September 14, 2016
For the 350th anniversary of the Great Fire, the Museum of London has created an amazing exibition, great for kids and adults. By combining artifacts, “environments”, informational panels, and games, both digital and physical, the exhibit engages at many levels.
When you first arrive at the exhibit, you see a giant sign that says “Fire! Fire!” made, appropriately, out of charred wood. Then you enter a narrow corridor, intended to teach you about London prior to the fire, specifically Pudding Lane, where the fire began. There is a miniature barrel hanging as a cooper’s sign, and there are a few carved figures, like the ones that would have decorated the timbered buildings of old London. Back-projected silhouettes, some animated, show Londoners at bed time, as if you were seeing them through their curtains. There are sounds of London, as well as a voice reading the diary of John Evelyn describing the chaos of 17th Centry London and his concerns about the risk of fire. Finally, we get to the bakery where the fire started, and the shadow puppetry of the silhouettes show the baker’s family escaping through a window. I liked how the museum did not recreate the street (which is, in real life, just a few blocks from their galleries), but rather evoked it with the narrowness and darkness of the hallway and the chaos of the audio track.
Next we come to a gallery dominated by a table with a big projection of a map of London, animating the destruction of the fire over the 4 days it burned. The projection is on an uneven surface, which at first I thought was a recreation of London’s topology, like the Manhatta map at the exhibit at the Museum of the City of New York. But then I noticed big loaves of bread hanging from the ceiling and I realized that the table was in fact shaped like a giant loaf of bread. I enjoyed the fancifulness of this presentation.
The following gallery is full of artifacts and 17th century paintings showing the history of the fire, interspersed with bold graphics inspired by woodcuts from the time. Also a faint burnt smell is pumped into the gallery. There is a big area set aside for “dress up”, with period costumes and leather fire helmets remarkably similar to the firemen’s hats still used today in the USA. There were no kids dressing up when we visited, but young adults were dressing up for selfies.
Letters were on display, written by Londoners of the time, with readings by voice actors available at the push of a button. In one area, after showing the trunks used to evacuate the possessions of wealthy Londoners, there was, at kid level, a small trunk and a box containing dolls, clothing, plastic food, and a flask, with a challenge –what 3 things would you pack in your trunk if you had to leave all your possessions during a fire? Both a simple game for small children, and a thought provoking one for the less young.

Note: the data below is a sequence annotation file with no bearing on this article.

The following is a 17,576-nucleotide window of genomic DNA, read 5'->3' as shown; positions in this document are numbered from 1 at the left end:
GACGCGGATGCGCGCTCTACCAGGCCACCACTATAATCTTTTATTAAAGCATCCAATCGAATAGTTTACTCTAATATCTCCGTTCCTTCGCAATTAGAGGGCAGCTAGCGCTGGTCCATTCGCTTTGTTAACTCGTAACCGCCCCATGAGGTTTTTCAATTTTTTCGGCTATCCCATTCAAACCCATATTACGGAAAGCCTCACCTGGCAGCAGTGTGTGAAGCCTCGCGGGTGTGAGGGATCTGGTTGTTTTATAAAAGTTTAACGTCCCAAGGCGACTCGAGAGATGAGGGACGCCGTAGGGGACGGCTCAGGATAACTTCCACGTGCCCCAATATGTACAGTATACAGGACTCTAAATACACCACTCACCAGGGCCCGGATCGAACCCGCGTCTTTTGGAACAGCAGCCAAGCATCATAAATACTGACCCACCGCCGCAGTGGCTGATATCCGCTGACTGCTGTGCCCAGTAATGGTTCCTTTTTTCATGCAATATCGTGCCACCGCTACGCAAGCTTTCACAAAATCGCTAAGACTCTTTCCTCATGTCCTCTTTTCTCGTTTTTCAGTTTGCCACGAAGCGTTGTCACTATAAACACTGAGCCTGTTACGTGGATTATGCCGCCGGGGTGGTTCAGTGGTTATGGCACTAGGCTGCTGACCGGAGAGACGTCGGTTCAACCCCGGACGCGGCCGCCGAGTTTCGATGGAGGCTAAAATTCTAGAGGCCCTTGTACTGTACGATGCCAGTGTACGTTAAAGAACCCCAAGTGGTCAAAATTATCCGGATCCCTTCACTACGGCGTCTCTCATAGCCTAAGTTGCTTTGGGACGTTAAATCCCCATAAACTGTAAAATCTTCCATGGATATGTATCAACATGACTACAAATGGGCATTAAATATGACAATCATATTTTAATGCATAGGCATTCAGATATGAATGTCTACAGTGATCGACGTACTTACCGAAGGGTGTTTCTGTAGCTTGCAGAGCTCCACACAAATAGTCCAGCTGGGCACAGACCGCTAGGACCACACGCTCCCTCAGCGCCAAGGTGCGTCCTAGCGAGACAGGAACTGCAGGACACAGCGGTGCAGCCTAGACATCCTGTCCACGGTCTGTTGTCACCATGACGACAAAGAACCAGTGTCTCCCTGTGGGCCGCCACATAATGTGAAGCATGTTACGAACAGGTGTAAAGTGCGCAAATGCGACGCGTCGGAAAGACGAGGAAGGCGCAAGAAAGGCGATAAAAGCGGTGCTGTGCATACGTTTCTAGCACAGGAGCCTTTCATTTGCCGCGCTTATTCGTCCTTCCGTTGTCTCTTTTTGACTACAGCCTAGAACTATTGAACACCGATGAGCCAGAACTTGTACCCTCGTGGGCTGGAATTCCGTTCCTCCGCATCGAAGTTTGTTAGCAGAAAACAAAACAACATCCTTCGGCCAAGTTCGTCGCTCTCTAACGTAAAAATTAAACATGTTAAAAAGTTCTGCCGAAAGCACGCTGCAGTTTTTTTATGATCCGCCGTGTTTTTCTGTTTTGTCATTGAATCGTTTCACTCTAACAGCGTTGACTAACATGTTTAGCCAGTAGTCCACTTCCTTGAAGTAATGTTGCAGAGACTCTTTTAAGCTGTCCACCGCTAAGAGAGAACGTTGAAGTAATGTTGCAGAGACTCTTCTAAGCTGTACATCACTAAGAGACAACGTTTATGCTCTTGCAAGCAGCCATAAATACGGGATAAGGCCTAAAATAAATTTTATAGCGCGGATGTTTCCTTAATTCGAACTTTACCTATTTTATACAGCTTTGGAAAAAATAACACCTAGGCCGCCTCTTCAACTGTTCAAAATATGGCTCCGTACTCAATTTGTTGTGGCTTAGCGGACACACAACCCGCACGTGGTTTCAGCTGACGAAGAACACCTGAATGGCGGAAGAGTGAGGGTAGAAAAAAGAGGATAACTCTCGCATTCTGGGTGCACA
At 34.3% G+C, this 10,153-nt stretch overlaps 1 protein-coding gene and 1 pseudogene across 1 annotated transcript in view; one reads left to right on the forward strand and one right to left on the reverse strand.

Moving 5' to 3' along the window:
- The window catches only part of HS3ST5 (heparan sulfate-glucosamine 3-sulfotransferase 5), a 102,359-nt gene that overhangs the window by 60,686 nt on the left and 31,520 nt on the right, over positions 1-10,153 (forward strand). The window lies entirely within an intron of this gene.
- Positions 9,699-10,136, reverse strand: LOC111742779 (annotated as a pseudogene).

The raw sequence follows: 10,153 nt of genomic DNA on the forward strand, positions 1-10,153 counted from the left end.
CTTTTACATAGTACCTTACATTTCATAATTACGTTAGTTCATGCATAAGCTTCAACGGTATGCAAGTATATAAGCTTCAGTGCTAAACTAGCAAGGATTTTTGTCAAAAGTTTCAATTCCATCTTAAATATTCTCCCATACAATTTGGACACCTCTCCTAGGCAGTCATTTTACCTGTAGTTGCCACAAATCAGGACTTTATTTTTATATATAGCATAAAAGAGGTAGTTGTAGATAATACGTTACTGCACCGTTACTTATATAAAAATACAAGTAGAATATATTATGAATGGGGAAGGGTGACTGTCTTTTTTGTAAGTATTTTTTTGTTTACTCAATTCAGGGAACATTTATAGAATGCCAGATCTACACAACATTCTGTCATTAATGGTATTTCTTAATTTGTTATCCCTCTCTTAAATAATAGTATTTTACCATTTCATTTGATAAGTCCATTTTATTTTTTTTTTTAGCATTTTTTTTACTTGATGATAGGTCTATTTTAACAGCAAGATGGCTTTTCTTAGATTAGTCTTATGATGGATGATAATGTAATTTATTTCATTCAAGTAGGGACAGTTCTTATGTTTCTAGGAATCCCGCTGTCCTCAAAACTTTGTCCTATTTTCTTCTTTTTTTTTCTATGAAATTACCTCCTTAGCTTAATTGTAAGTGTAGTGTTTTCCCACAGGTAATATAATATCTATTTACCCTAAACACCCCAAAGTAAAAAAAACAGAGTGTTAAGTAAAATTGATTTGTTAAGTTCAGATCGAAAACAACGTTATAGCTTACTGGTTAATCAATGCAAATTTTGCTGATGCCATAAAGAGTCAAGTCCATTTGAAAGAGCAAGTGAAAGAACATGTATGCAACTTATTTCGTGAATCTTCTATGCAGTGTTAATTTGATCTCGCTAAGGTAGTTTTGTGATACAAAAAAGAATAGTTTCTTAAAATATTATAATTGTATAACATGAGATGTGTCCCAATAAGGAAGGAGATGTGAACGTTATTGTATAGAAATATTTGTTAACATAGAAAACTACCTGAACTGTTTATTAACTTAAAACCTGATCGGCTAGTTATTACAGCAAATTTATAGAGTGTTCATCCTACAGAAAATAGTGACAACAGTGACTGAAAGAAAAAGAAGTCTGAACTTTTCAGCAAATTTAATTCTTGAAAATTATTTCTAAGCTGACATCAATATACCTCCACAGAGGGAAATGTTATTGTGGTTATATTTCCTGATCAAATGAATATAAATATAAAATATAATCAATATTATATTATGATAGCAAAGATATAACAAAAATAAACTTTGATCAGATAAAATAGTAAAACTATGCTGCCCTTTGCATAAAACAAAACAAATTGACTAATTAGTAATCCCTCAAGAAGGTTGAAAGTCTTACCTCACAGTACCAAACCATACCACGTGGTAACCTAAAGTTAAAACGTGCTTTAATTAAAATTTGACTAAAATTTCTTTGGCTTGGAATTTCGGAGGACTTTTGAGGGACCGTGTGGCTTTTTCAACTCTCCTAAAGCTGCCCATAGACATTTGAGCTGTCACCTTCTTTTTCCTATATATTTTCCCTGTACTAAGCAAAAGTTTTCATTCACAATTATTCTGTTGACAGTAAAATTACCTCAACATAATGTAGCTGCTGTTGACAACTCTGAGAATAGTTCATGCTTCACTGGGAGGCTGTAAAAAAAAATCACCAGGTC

The last gallery was about aftermath of the fire. There were various plans for changing the city’s layout — in the end they kept the old medieval street plan, since it seemed like anything else would take more time, money and energy than the city could not afford. There is a section about laying blame for the fire — England was in a war with France and the Netherlands, and they had just burnt a Dutch city, so their enemies were accused of setting the fire (some foreigners in London were lynched. King Charles II and the parliamentary investigation insisted that it was an accident. Writers in the Netherlands said the fire was God punishing the English. All this seems very relevant in our era of religious intolerance and xenophobia (think Brexit and Trump’s wall). And to further bring equivalency between those times and now, there was a sort of refugee tent set up in one corner of the gallery to represent how the people would have had to live after their homes were burnt (reminding us of today’s refugee camps, including European ones like Calais Jungle).
I thought this was a great show, engaging to all of the senses, as well as to all age groups, and levels of previous knowledge.
The Museum has commissioned 3 Minecraft maps in conjunction with this show, corresponding to the 3 sections of the show — London before the Fire, London burning, and London after the fire. I love how the blocky graphics contrast with the medieval and baroque details.
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